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Putting out the Fire: 50 Years of Science to Protect America’s Water

Published February 20, 2020

2020 marks the 50th Anniversary of the establishment of the U.S. Environmental Protection Agency (EPA), giving us an opportunity to highlight how our science has played a critical role in helping the Agency meet its mission to safeguard public health and the environment (see History of EPA Research).

This month the agency is highlighting its efforts to protect America’s waters, from helping communities provide safe drinking water and maintaining critical water infrastructure, to sustaining vibrant aquatic ecosystems and preventing and mitigating sudden or emerging challenges such as oil spills and chemical contamination.

That work has made a profound impact improving the nation’s water resources since the Agency’s establishment.

The 1969 Cuyahoga River Fire. In the late 1960s, degraded water quality became a huge concern when photos of the Cuyahoga River on fire were published.The Cuyahoga River on fire in 1952. The river caught fire at least 13 times and helped spur an avalanche of water pollution control activities such as the Clean Water ActFifty years ago, floating debris and open pipes spewing industrial effluent into local streams and rivers were fueling a growing unease about the nation’s troubled waters. Then, a wayward spark from a passing freight train ignited an oil slick and other debris into a raging conflagration on the surface of Ohio’s Cuyahoga river, spewing thick, black plumes of smoke into the surrounding community. That and other incidents of burning rivers helped turn unease into a national call for action.

EPA researchers were among the first to answer the call.

The Agency’s first scientific laboratories were set up in an urgent effort to better understand the state of the nation’s deteriorating water resources, pinpoint sources of trouble, and deliver solutions. There, EPA researchers pioneered water quality assessment methods that became the foundation for health- and biological-based standards and for regulating the discharge of pollutants into the nation’s waterways. Lessons learned ushered in actions to control water pollution, most notably the Clean Water Act and the Great Lakes Water Quality Agreement.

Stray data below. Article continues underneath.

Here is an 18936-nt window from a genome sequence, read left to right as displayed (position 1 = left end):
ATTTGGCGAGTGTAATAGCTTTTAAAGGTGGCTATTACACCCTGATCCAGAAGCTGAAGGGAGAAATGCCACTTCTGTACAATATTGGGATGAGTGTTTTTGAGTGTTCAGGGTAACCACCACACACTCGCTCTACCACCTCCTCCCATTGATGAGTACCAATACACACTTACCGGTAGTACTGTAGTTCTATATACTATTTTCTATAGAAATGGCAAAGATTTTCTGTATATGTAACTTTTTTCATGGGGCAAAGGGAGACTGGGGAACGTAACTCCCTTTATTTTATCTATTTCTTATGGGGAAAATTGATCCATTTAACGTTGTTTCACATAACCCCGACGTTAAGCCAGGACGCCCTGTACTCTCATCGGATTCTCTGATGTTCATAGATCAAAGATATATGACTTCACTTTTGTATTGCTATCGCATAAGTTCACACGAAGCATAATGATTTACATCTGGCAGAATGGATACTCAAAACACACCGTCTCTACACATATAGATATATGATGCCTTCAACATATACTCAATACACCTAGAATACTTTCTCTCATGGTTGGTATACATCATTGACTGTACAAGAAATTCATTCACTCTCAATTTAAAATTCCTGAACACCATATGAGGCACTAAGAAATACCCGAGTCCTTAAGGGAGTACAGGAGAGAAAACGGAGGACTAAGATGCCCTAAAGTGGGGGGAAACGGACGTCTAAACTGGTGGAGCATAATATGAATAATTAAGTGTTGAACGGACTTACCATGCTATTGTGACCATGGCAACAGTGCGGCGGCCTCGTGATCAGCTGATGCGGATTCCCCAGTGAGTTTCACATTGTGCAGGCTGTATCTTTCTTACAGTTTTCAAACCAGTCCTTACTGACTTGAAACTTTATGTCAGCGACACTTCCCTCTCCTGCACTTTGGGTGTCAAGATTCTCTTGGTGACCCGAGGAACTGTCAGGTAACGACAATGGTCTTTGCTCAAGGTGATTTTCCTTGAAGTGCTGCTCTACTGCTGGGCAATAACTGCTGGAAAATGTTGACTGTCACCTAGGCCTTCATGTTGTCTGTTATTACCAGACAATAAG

Agency researchers played a critical role in developing the first national drinking water standards. And in support of targeted efforts to minimize levels of contaminants such as lead and copper, they pioneered ways to better understand the complex dynamics linking water treatment chemistry with corrosion and leaching risk in water service lines.

Collaborating with states, local communities, and water utility operators was an early and enduring priority for Agency researchers. They worked directly with partners to learn firsthand about local challenges to maintaining drinking water safety and handling stormwater runoff, and then worked to provide accessible tools and models to meet those challenges. Many of those resources, such as the Stormwater Water Management Model and EPANET, have continued to be updated in response to the ongoing input of local partners and are still widely used today.

EPA wetland biologists and ecologists conducted the first assessments of the nation’s wetlands and inland water resources. In 1972, they began to work with their counterparts in Canada to conduct the science necessary to clean-up the Great Lakes. That work continues today, supporting the cleanup of contaminated sites in ways that’s capture and sustain the benefits that coastal aquatic ecosystems provide to local communities.

EPA’s record of scientific achievement has played a key role in helping the Agency protect America’s waters. In the process, they helped extinguish an era marked by burning rivers and usher in a new generation of innovative protocols and analytical methods that is helping the nation tackle ever more complex challenges to our water resources. We invite you to learn about those and future success stories here in Science Matters